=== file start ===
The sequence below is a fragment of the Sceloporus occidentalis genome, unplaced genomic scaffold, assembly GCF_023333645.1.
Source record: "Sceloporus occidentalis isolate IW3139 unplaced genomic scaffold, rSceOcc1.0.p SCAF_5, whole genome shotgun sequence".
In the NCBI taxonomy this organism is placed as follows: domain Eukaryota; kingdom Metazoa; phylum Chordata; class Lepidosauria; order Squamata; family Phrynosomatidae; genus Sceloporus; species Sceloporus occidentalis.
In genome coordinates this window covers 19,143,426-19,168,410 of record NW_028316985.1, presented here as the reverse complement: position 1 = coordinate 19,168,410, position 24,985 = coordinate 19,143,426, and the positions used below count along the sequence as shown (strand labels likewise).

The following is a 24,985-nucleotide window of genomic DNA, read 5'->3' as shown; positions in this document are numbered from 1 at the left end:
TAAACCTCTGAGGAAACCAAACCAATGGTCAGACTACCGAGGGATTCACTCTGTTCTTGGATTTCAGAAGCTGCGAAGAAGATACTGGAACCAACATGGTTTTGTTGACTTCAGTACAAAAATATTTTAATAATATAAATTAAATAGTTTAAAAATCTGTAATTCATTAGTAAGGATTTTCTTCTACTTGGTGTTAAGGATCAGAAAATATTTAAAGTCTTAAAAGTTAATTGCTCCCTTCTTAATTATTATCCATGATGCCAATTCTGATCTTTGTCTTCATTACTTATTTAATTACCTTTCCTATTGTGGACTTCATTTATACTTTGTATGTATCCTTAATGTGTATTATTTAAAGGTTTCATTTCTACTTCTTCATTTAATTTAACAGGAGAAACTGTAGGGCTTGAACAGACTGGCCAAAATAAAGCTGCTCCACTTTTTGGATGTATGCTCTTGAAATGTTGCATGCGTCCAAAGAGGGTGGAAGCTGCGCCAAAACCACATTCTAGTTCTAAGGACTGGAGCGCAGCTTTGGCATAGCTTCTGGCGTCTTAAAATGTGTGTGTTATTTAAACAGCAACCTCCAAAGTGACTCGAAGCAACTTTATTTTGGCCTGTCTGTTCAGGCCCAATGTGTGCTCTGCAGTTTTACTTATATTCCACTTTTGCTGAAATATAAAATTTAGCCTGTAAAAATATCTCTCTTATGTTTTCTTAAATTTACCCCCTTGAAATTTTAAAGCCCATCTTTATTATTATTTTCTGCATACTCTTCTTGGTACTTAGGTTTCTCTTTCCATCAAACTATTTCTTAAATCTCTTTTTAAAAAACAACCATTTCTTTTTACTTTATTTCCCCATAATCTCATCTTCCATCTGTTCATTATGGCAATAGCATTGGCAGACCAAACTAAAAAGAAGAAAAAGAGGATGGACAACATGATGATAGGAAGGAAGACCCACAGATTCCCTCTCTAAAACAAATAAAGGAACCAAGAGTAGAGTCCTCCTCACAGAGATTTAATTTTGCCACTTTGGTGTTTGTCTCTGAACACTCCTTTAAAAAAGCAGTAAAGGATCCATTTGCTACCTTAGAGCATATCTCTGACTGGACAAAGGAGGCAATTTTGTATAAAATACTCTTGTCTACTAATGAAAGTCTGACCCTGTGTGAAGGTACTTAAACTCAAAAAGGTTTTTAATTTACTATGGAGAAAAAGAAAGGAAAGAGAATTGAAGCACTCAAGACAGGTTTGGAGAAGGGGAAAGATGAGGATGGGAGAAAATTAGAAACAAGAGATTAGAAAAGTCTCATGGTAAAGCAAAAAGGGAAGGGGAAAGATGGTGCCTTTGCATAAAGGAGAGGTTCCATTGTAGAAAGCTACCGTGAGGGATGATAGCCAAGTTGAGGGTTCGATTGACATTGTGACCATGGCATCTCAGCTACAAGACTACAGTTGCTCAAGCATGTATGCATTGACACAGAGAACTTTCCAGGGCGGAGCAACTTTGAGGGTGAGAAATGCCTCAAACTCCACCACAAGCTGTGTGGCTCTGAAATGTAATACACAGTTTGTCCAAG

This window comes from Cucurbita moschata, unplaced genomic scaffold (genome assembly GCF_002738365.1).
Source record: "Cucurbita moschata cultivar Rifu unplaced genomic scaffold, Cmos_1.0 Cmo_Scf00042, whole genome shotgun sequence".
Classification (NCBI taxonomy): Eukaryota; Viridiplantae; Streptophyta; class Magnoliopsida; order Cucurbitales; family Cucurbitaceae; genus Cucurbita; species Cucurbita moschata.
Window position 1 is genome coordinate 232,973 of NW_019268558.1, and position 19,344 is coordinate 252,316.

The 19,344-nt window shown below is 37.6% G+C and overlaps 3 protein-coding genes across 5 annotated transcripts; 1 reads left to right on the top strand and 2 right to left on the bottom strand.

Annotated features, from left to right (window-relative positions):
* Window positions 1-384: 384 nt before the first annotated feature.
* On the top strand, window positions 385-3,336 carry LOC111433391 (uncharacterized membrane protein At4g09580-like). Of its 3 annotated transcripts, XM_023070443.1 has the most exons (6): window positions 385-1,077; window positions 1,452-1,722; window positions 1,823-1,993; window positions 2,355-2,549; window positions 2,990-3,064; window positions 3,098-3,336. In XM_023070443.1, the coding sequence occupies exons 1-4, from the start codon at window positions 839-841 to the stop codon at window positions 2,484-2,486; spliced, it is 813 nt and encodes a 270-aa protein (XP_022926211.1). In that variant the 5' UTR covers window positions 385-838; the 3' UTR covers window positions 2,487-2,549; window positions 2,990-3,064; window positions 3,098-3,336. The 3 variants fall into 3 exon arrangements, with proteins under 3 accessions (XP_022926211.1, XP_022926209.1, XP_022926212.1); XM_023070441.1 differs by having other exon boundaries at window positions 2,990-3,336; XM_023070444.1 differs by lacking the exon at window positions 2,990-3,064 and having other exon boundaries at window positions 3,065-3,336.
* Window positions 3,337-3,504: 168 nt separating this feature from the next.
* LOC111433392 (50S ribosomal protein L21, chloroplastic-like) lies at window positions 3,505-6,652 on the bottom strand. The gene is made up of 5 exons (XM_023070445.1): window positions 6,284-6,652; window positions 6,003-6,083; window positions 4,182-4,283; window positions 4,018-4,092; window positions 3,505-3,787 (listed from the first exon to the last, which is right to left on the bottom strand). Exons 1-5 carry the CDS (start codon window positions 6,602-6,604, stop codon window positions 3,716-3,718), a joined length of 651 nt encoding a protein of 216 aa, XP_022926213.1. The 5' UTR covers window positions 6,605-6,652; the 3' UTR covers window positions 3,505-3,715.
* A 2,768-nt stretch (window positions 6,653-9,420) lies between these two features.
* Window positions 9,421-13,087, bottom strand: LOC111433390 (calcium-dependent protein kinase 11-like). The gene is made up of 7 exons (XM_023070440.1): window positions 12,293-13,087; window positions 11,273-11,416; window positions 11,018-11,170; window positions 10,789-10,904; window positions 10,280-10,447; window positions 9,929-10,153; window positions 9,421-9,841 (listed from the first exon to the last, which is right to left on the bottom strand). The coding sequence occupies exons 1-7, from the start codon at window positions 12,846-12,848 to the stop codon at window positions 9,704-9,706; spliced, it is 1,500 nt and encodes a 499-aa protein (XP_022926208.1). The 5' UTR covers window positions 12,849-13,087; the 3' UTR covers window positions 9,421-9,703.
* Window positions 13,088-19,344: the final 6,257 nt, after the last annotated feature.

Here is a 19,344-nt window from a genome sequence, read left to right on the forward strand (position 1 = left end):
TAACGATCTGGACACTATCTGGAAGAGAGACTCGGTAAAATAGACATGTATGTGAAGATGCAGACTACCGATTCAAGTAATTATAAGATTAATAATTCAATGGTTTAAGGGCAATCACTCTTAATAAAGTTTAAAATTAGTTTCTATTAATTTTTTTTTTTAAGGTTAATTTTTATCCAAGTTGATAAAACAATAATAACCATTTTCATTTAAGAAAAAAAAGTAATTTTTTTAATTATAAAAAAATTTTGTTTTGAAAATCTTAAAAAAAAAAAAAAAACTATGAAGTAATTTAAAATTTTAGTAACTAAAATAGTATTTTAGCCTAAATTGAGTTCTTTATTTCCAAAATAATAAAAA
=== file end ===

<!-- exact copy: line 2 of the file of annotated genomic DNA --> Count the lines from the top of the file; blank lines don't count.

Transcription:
Source record: "Sceloporus occidentalis isolate IW3139 unplaced genomic scaffold, rSceOcc1.0.p SCAF_5, whole genome shotgun sequence".